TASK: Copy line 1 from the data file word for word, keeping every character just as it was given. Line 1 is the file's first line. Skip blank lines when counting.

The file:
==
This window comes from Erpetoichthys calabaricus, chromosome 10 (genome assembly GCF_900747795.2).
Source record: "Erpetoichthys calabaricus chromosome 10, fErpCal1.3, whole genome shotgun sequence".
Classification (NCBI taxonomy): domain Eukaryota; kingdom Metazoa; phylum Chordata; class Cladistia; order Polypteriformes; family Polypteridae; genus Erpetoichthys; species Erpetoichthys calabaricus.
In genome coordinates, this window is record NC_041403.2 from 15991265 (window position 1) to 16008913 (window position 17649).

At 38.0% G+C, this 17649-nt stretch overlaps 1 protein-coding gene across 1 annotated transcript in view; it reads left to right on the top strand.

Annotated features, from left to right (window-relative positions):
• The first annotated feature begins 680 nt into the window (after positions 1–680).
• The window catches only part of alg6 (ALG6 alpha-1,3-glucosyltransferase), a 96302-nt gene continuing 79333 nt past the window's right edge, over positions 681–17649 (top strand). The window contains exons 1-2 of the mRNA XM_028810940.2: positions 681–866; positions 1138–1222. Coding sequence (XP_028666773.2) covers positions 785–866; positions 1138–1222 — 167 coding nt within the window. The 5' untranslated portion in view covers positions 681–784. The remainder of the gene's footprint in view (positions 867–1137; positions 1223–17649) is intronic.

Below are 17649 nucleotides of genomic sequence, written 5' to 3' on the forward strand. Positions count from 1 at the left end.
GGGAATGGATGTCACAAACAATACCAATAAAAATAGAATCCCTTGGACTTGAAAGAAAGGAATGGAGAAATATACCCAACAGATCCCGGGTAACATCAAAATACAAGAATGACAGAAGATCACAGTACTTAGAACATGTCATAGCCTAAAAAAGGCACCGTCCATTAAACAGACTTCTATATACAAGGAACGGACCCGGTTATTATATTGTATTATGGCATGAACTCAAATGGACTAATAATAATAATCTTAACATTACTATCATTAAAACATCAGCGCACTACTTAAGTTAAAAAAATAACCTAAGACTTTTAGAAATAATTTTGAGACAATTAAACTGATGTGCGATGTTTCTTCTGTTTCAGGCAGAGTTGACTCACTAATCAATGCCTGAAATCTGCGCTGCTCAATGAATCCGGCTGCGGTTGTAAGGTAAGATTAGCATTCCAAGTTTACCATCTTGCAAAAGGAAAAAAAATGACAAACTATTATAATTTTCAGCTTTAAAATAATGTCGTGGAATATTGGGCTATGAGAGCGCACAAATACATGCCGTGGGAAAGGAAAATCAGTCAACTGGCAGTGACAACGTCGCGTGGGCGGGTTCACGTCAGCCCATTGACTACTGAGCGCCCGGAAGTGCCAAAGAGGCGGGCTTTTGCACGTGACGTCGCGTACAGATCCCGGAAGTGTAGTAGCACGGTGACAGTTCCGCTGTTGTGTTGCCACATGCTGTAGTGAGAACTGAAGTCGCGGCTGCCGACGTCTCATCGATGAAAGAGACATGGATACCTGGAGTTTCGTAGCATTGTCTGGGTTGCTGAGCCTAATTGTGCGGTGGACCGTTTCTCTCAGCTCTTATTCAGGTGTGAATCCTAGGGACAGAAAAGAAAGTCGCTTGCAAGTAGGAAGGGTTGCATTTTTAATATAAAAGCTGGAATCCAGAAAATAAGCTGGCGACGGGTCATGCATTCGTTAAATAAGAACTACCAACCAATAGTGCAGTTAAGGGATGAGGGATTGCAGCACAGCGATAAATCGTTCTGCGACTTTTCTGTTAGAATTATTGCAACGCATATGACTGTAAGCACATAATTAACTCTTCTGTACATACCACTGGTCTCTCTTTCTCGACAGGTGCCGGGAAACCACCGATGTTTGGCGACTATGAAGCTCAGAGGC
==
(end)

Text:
This window comes from Erpetoichthys calabaricus, chromosome 10 (genome assembly GCF_900747795.2).